MILWAUKEE, WISCONSIN – Two separate community improvement proposals – one to create a mural art project and the other to create a vital fresh-food access point and neighborhood gathering space – have been selected to receive “Small Dollar, Big Impact” grants from AARP Wisconsin.
These grants are being awarded monthly in 2020 to projects in communities across Wisconsin that are designed to improve communities and make them better places for everyone to live, work and play as they age. Judges selected these projects to receive $1,000 grants after receiving dozens of proposals from various organizations. The projects must be completed within 60 days.
One project will help the Vliet Street Oasis. Vliet Street, in Milwaukee’s Near West Side, has been transformed by local businesses and residents of the Martin Drive, Cold Spring Park, and Washington Park neighborhoods. The Vliet Street Oasis will bring life to a vacant lot and serve as a vital fresh-food access point and community gathering space, supporting neighborhood farmers and area restaurants.
The judging panel was impressed that this project creates important outdoor spaces during the pandemic and brings food access to an area that can be considered a food desert. The grant dollars will help the group continue improving a project that helps several segments of their community.
“We are thrilled to accept this grant from AARP to further the progress made by local businesses and neighbors this summer at the Vliet Street Oasis,” said Keith Stanley, Executive Director of the Near West Side Partners (NWSP), which submitted the grant proposal. “This welcoming gathering place beautifies the neighborhood, serves local restaurants adapting to COVID-19 protocols, and provides a location for local farmers to sell their goods. In addition, the urban produce stand provides convenient access to fresh, seasonal foods throughout the week to Near West Side neighbors and visitors.”
The other project, proposed by the Havenwoods Economic Development Corporation, is for the Villard District Mural Project, which calls for installing five murals in the neighborhood this summer in an effort to celebrate and uplift the community, while showcasing local Milwaukee artists.
The judging panel liked this plan because it integrates environmental messages into the murals, while brightening the area and creating positive feelings. The group will be actively engaged in the community, creating something they can be proud of, giving work to local artists and encouraging others to sponsor their work, the judges said.
“We believe that art brings people together in a way that hardly any other kind of initiative can quite achieve, and we wish to restore neighborhood and community pride by beautifying our streets with original works of art that will delight passers-by and encourage conversations,” said Angelique L. Sharpe of Havenwoods.
Sharpe said she was thankful for the grant, telling AARP, “Your investment in our public mural project will go a long way in building community pride, educating our children, and supporting local artists.”
The Vliet Street Oasis was developed by a cross-generational group of residents and businesses who make up the neighborhood organizing committee and is supported by the local Business Improvement District and NWSP. The purpose of this project is threefold.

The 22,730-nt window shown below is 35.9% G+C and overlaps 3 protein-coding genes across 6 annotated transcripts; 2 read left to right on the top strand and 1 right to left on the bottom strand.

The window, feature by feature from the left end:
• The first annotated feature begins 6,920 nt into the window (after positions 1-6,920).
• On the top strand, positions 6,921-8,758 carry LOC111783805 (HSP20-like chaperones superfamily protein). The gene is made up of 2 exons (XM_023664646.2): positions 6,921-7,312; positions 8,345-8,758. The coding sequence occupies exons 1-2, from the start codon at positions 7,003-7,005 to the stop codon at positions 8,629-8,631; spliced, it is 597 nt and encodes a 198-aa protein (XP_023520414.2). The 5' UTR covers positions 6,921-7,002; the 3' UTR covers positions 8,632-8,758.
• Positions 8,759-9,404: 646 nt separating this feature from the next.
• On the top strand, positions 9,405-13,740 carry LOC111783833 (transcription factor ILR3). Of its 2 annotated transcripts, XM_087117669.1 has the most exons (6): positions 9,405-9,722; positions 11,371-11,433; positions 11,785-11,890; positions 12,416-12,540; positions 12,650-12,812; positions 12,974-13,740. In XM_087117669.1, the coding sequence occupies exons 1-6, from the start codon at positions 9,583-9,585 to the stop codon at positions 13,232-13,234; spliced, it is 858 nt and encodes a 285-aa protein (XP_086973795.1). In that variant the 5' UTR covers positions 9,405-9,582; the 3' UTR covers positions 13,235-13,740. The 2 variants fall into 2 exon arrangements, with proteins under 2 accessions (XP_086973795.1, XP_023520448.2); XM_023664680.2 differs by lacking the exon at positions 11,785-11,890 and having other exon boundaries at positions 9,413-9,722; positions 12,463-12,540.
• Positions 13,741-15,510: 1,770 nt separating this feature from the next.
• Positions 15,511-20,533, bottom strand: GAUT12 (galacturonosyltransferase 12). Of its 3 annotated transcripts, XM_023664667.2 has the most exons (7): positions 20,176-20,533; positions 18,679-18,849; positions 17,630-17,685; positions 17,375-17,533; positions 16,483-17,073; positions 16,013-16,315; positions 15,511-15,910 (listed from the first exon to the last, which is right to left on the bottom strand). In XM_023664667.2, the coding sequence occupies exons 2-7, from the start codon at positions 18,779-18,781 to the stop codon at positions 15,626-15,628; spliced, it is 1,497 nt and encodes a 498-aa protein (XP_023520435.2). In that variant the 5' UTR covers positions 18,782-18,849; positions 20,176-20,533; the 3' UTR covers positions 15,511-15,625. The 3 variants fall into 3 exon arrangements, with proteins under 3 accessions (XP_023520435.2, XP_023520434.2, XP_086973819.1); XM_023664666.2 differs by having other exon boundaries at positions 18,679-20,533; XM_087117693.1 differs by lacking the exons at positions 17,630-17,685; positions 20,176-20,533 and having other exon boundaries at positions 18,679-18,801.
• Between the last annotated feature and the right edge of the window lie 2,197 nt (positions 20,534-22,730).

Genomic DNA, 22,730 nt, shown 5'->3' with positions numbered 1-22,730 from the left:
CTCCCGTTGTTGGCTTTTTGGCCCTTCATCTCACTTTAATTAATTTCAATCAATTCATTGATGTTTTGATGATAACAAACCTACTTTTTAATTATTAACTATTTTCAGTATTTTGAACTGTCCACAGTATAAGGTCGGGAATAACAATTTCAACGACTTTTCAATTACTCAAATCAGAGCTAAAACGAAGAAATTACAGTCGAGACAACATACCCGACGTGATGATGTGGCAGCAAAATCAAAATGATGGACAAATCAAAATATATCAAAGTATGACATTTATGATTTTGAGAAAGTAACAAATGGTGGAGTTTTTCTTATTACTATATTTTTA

First, the oasis will support restaurants impacted by COVID-19 by providing ample outdoor space for visitors to enjoy take-out dinners. Second, it will provide a permanent home for local farmers to sell produce year-round at a dedicated produce stand and seasonally at the Near West Side Farmers Market. It will serve as a fresh food destination for residents in an area with limited access to grocers. Third, this project will serve as a vital gathering place for residents while improving the look and feel of Vliet Street.
The goal of the Villard District Mural Project is to revitalize the community, engage citizens, invite tourism, and promote community pride. One of the murals will be devoted to an ecologically-themed interactive public art piece that will beautify the area and educate the public about environmental degradation.
“This project is unique because it is the first, and largest public art project on the far west side of Milwaukee…It will also be home to one of the few interactive murals in the city of Milwaukee,” Sharpe said in her grant application.
Both projects fit perfectly with the spirit and intent of the grant program, said AARP Wisconsin State Director Sam Wilson. “Our goal is to support communities as they make positive changes that inspire long-term progress on livable issues. These projects hit that nail right on the head.”
“These grants are exactly what the name describes – short-term, low-cost solutions that could have remarkable impacts on the shaping of neighborhoods and cities,” said Darrin Wasniewski, Associate State Director of Community Outreach for AARP Wisconsin. “There are so many great ideas and proposals for making life better in communities across Wisconsin. We know how impactful $1,000 can be. This is our way of extending some seed money to get these projects off the ground.”
Other communities that have been awarded grants so far this year include
Osceola, Platteville, Milwaukee, Green Bay, and Beaver Dam. Future grant applications will be due by Sept. 21 and Oct. 19.
The grant program is open to some nonprofits and government entities. Other organizations will be considered on a case-by-case basis. A full listing of requirements and expectations, as well as a link to apply for the grants, can be found at www.aarp.org/wi